Defendant Fierro Trucking argues that the foregoing facts are insufficient to state claims of negligent or wilful and wanton entrustment, supervision, and hiring under Indiana law. Fierro Trucking maintains that Plaintiffs do not make out a case for negligent entrustment in light of the fact that Fierro Trucking had no right to control the vehicle because the Defendant Ledezma owned the truck involved in the accident and Ledezma was an independent contractor. Defendant Fierro Trucking argues further that Plaintiffs have not shown that Fierro Trucking entrusted the vehicle to Ledezma with knowledge that he was incompetent to drive. Regarding Plaintiffs’ allegations of negligent hiring and supervision, Defendant Fierro Trucking asserts that Indiana law assigns liability for the negligent hiring of an independent contractor only in specific circumstances not present in this case.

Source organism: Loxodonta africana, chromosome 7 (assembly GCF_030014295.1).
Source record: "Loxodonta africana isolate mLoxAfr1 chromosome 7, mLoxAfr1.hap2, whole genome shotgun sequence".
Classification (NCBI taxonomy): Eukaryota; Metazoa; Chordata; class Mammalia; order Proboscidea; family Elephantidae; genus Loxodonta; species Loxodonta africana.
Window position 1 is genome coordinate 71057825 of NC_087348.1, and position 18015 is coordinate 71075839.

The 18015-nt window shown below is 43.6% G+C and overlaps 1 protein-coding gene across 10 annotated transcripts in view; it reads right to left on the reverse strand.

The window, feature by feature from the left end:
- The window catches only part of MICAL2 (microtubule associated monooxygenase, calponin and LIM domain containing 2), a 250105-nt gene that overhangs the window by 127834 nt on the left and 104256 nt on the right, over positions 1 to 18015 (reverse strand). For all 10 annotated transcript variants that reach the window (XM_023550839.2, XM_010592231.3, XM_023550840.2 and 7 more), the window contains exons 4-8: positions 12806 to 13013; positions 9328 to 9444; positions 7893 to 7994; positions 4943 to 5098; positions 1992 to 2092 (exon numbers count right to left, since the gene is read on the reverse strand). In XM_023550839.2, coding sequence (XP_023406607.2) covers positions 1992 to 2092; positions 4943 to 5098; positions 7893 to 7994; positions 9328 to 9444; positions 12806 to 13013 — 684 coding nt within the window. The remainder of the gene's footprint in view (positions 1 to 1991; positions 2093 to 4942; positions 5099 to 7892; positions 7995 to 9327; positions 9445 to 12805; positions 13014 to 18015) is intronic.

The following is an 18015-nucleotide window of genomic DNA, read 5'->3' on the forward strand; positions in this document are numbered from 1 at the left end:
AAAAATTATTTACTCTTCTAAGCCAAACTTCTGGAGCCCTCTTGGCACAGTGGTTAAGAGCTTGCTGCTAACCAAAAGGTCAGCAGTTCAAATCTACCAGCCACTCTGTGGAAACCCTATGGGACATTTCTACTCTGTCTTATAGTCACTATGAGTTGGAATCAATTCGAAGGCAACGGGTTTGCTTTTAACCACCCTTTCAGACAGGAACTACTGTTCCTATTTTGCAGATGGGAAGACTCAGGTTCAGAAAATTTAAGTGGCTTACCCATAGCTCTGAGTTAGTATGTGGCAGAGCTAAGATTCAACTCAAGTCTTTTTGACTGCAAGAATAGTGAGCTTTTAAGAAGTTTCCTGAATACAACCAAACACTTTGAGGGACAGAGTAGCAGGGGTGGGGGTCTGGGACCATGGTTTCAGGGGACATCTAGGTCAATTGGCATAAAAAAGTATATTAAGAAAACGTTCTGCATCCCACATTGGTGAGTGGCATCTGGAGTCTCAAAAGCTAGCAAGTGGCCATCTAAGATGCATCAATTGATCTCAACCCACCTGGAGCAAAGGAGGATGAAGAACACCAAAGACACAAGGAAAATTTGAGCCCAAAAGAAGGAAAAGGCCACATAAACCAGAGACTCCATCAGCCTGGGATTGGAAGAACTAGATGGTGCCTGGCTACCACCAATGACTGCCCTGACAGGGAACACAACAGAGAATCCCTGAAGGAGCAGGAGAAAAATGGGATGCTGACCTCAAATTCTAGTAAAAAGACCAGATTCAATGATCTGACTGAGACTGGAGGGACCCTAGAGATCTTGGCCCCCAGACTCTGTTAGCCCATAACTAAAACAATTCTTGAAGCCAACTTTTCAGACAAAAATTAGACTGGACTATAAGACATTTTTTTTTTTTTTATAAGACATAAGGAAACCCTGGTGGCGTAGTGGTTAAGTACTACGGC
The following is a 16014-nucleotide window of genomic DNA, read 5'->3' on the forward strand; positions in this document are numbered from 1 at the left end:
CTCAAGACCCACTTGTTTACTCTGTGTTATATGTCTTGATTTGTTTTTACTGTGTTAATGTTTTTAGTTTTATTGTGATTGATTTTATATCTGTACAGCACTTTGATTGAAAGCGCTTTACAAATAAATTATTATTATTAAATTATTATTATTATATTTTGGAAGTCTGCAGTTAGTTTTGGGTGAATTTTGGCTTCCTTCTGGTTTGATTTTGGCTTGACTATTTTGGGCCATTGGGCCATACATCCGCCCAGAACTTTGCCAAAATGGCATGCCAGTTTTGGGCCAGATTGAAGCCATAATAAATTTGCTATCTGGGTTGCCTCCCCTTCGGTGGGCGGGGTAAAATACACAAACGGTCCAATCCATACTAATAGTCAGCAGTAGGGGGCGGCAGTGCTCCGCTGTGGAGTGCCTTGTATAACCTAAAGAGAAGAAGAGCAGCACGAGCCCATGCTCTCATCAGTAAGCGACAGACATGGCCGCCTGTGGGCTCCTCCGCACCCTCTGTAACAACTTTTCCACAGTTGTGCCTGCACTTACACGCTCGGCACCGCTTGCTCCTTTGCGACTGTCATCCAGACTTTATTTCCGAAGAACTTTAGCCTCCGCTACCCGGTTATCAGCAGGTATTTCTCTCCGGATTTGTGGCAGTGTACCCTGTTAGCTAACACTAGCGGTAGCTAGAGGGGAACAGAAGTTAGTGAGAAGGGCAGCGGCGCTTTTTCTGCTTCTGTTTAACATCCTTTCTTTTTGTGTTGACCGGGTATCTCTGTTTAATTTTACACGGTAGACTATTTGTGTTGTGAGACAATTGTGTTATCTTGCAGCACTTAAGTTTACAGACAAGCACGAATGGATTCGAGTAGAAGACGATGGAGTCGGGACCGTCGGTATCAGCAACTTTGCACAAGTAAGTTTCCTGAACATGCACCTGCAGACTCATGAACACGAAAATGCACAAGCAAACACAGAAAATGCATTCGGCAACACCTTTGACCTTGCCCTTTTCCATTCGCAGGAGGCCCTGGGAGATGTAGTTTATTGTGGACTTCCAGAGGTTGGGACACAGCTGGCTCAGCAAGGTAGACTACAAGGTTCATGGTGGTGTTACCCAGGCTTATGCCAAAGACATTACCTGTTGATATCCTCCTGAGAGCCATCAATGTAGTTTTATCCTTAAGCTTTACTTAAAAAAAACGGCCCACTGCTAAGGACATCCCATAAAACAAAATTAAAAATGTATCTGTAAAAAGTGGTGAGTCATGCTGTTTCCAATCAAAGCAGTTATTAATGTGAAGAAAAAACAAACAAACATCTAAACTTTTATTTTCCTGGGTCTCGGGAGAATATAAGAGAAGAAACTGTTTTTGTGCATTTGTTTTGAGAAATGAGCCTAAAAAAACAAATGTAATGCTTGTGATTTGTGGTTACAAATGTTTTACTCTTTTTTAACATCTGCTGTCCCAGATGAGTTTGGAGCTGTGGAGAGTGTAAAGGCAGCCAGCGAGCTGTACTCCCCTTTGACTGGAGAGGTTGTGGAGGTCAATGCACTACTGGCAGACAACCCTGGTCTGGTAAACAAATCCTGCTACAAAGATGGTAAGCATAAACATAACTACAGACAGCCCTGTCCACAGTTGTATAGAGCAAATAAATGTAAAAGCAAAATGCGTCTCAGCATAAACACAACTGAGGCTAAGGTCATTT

Plaintiffs maintain that Fierro Trucking’s failure to comply with a number of statutory and regulatory provisions constitutes negligent entrustment, hiring, and supervision per se, and that jury questions are presented as to whether the violations were a proximate cause of the collision and whether Defendant Ledezma was a Fierro Trucking employee rather than an independent contractor. Fierro Trucking counters that summary judgment is appropriate because Plaintiffs have failed to raise a genuine issue of material fact as to whether the claimed statutory and regulatory violations were the proximate cause of the Plaintiffs’ injuries.